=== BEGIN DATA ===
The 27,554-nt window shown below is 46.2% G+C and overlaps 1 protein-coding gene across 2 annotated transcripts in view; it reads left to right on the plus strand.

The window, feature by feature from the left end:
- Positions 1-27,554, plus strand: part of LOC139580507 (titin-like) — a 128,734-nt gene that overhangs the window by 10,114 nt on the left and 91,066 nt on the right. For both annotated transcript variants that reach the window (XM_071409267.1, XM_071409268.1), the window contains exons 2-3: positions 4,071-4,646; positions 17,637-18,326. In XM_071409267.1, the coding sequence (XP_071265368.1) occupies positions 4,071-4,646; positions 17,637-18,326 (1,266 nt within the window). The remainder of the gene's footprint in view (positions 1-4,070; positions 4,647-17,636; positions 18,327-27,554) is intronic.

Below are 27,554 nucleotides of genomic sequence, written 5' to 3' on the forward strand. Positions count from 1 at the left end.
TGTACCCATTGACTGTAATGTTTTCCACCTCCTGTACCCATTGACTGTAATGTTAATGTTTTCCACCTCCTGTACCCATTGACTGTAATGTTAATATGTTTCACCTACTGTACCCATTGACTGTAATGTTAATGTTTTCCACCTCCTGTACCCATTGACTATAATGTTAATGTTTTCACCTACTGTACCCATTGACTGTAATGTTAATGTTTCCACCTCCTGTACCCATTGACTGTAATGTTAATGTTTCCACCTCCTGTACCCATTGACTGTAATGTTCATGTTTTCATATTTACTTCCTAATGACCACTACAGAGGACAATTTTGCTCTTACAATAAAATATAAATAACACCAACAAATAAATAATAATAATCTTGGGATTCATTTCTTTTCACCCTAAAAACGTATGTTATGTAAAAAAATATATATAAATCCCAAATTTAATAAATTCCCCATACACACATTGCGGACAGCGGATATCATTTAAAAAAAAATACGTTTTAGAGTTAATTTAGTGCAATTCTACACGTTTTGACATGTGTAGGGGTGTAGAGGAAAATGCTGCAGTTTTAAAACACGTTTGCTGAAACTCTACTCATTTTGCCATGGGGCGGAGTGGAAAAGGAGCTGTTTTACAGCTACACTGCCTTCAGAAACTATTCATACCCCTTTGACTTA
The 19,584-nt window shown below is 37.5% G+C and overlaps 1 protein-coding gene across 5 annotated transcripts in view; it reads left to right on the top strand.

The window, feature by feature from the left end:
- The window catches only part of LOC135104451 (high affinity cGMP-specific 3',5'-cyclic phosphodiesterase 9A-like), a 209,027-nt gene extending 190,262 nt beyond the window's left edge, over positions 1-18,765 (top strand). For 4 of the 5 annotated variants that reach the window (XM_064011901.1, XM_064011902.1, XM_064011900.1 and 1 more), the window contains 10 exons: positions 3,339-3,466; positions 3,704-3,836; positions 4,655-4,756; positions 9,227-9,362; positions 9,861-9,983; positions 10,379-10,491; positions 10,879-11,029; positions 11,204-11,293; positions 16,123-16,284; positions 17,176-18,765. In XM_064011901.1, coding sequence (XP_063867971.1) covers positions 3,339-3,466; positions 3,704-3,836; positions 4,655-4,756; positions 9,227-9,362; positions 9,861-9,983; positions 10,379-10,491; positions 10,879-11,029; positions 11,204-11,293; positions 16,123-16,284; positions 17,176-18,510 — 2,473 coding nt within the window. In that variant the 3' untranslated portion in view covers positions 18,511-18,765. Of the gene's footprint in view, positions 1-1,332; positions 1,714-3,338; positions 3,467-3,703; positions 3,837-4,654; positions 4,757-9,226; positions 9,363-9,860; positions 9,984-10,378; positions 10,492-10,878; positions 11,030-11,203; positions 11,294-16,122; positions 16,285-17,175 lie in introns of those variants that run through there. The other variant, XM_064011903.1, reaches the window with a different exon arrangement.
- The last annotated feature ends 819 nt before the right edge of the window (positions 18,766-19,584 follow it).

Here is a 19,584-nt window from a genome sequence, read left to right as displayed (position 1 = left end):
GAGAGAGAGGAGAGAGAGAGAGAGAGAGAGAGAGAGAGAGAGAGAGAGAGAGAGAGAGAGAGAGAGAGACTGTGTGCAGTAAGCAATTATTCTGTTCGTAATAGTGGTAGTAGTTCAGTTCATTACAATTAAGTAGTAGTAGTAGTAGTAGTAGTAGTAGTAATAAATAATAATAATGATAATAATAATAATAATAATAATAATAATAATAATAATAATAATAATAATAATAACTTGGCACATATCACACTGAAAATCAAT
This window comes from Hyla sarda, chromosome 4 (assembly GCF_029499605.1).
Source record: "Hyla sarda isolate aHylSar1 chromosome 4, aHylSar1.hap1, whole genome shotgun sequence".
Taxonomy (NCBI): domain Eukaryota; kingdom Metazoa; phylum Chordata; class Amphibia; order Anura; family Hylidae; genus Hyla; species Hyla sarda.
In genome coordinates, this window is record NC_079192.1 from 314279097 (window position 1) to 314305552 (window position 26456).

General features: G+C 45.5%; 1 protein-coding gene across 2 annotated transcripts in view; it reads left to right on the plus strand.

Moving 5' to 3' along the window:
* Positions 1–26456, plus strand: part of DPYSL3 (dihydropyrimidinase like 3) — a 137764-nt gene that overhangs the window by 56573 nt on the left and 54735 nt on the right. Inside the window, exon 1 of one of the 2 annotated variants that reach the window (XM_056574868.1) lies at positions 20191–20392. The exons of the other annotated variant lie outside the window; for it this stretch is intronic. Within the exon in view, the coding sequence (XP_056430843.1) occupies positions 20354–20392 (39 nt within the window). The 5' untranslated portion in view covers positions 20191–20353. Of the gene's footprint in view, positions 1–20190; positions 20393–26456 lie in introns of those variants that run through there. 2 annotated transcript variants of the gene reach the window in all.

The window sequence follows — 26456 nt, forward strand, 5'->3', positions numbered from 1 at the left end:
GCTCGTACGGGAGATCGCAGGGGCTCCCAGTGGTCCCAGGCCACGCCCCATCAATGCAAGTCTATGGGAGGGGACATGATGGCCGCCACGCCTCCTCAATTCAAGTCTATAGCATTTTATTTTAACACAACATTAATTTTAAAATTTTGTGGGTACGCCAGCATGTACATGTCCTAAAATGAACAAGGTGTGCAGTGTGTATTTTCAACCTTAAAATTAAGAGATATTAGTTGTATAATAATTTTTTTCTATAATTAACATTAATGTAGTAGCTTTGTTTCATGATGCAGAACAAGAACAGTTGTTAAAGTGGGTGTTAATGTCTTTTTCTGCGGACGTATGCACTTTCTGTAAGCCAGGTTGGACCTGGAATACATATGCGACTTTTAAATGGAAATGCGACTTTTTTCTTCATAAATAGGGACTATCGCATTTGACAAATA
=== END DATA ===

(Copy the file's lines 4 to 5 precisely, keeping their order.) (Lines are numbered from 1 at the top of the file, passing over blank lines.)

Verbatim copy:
Below are 27,554 nucleotides of genomic sequence, written 5' to 3' on the forward strand. Positions count from 1 at the left end.
TGTACCCATTGACTGTAATGTTTTCCACCTCCTGTACCCATTGACTGTAATGTTAATGTTTTCCACCTCCTGTACCCATTGACTGTAATGTTAATATGTTTCACCTACTGTACCCATTGACTGTAATGTTAATGTTTTCCACCTCCTGTACCCATTGACTATAATGTTAATGTTTTCACCTACTGTACCCATTGACTGTAATGTTAATGTTTCCACCTCCTGTACCCATTGACTGTAATGTTAATGTTTCCACCTCCTGTACCCATTGACTGTAATGTTCATGTTTTCATATTTACTTCCTAATGACCACTACAGAGGACAATTTTGCTCTTACAATAAAATATAAATAACACCAACAAATAAATAATAATAATCTTGGGATTCATTTCTTTTCACCCTAAAAACGTATGTTATGTAAAAAAATATATATAAATCCCAAATTTAATAAATTCCCCATACACACATTGCGGACAGCGGATATCATTTAAAAAAAAATACGTTTTAGAGTTAATTTAGTGCAATTCTACACGTTTTGACATGTGTAGGGGTGTAGAGGAAAATGCTGCAGTTTTAAAACACGTTTGCTGAAACTCTACTCATTTTGCCATGGGGCGGAGTGGAAAAGGAGCTGTTTTACAGCTACACTGCCTTCAGAAACTATTCATACCCCTTTGACTTA